A benign tumour consists of very slow growing cells, usually has distinct borders, and rarely spreads. Treatment and/or surgery is often effective, however, if a benign tumour is located in a vital area of the brain, it can be considered life threatening.
A malignant brain tumour is life threatening, invasive, and usually rapid growing. This is in contrast to other malignant tumours of the body that are invasive but grow more slowly.
Benign brain tumours can cause problems by pressing on and damaging the surrounding brain tissue; however, they can often be successfully removed.
Malignant brain tumours, or brain cancers, vary widely both in the way they grow and the way they respond to treatment. Some are neatly contained within a capsule (encapsulated) and relatively easy to remove. Others have long, thin filaments spreading through the brain, like roots of a plant.
Many malignant tumours in the brain are secondary cancers. Your doctor will be able to tell you wether yours is a primary or secondary tumour. It is rare for primary brain tumours to spread to other parts of the body.
Brain tumours are generally named for the tissue in which they arise. Names of different types of brain tumours include: gliomas (astrocytomas, oligodendrogliomas, ependymomas and mixed cell type gliomas), meningiomas, medulloblastomas, chordomas glioblastomas and central nervous system lymphomas.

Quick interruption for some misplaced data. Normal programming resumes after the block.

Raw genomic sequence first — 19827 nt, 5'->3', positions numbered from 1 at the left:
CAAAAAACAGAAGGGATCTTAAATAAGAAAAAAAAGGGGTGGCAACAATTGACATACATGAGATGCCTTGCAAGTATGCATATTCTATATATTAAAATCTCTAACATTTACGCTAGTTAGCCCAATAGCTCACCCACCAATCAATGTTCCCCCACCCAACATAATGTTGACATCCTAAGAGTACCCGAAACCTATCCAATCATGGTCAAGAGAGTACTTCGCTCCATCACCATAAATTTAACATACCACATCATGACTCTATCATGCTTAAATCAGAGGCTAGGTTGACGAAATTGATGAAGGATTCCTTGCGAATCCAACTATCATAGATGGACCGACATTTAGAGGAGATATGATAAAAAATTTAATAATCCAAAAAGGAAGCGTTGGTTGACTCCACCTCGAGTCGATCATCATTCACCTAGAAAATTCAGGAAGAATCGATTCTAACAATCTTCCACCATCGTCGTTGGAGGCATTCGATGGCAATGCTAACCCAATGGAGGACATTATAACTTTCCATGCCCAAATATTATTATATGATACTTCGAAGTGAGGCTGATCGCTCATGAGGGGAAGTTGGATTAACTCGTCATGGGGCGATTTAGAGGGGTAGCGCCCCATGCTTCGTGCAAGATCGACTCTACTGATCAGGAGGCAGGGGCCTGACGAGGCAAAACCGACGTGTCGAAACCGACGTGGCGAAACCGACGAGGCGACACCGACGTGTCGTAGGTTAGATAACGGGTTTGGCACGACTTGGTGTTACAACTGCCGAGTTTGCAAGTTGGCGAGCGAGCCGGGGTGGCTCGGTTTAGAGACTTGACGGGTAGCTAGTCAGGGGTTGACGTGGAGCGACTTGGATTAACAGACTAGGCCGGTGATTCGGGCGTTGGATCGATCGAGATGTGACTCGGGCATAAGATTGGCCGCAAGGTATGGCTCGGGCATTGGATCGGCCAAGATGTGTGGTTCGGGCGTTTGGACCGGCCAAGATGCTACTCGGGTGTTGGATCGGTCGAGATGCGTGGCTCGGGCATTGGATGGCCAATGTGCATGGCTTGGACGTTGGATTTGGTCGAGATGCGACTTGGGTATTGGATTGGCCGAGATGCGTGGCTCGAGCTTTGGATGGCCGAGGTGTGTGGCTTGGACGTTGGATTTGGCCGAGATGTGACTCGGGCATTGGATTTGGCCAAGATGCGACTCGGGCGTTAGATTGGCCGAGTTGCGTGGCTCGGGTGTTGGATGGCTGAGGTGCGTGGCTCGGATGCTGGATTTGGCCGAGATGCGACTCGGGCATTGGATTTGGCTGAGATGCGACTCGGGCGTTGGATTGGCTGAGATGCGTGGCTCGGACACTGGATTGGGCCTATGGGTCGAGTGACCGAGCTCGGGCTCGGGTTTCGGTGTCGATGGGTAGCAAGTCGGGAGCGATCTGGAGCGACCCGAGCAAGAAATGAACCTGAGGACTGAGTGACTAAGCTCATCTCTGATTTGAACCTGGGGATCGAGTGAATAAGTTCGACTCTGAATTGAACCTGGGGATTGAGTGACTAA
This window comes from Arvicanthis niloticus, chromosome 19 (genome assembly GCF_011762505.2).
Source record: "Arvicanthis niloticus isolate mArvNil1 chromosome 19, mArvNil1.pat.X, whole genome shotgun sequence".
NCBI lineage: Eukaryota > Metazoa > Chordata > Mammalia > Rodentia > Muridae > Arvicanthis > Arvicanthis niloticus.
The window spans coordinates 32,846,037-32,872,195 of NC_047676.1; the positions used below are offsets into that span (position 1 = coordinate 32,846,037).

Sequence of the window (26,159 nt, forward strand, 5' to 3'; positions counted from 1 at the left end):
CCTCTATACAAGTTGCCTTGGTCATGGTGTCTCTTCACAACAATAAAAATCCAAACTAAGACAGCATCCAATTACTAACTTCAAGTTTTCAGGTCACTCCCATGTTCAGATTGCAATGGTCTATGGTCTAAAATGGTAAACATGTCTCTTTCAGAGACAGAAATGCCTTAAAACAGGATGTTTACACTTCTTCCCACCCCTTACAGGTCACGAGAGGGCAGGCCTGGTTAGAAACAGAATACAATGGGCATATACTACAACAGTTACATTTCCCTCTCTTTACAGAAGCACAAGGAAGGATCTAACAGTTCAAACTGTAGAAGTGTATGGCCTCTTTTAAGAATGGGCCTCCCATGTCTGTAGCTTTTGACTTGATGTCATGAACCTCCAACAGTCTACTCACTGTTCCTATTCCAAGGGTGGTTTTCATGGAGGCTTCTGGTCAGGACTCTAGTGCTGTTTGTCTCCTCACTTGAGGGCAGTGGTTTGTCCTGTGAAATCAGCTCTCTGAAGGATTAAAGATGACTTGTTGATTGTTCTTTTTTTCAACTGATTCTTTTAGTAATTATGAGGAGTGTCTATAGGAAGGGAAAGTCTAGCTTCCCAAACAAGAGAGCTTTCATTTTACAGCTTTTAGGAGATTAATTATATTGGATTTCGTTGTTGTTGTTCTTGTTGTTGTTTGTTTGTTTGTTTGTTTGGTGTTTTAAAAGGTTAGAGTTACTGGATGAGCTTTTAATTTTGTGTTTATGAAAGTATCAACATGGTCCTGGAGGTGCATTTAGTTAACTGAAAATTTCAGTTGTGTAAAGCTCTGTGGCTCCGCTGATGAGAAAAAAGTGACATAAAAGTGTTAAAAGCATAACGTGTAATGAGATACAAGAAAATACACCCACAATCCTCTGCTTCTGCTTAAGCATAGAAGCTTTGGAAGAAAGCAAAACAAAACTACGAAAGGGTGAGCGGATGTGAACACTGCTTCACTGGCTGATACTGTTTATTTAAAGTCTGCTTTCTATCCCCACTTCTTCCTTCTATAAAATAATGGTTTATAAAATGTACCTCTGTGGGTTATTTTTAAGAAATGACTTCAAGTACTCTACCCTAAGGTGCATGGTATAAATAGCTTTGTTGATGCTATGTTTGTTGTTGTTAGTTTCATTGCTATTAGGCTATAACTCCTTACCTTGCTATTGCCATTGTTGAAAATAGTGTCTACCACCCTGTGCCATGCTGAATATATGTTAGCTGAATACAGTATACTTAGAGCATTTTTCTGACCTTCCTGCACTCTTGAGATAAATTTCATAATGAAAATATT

Spinal cord cancers
The spinal cord is the main trunk of nerves leaving and entering the brain, on their way to and from all parts of the body. The spinal cord extends from the base of the brain to just below the waist. It is about as thick as a little finger and is protected by the spinal column (backbone). Tumours are less likely to develop in the spinal cord than in the brain, and most cancers affecting the spinal cord will have spread from a primary cancer elsewhere in the body.
A tumour on the spinal cord may stop the flow of messages along the nerves between the brain and body, in much the same way as accidental injury to the spinal cord does. More commonly a tumour, usually a secondary cancer, in the spinal column (that is, in the bone surrounding the spinal cord) will affect the spinal cord by pressing on it.
Pain is a common symptom, as the tumour presses on the spinal cord in its narrow space within the backbone. Loss of feeling and loss of movement in legs and arms may follow.
To diagnose a spinal tumour the doctor will need to examine you carefully and you will need to have x-rays of the affected spinal areas taken. The doctor may also order a Magnetic Resonance-Imaging (MRI) scan.
Prompt treatment may prevent or lessen the affects of spinal cord tumours. Surgery is the usual method of treatment. Radiotherapy and chemotherapy may be used in conjunction with surgery.
Cancers that occur high in the spinal cord are classified with brain tumours.
Causes of brain tumours
The causes of brain cancer are not fully understood. Research, including research funded by the Brain Foundation, is being undertaken at a number of Australian research institutes.
Source: Anti-Cancer Council of Victoria “Brain Cancer: A Guide for People with Cancer, Their Families and Friends”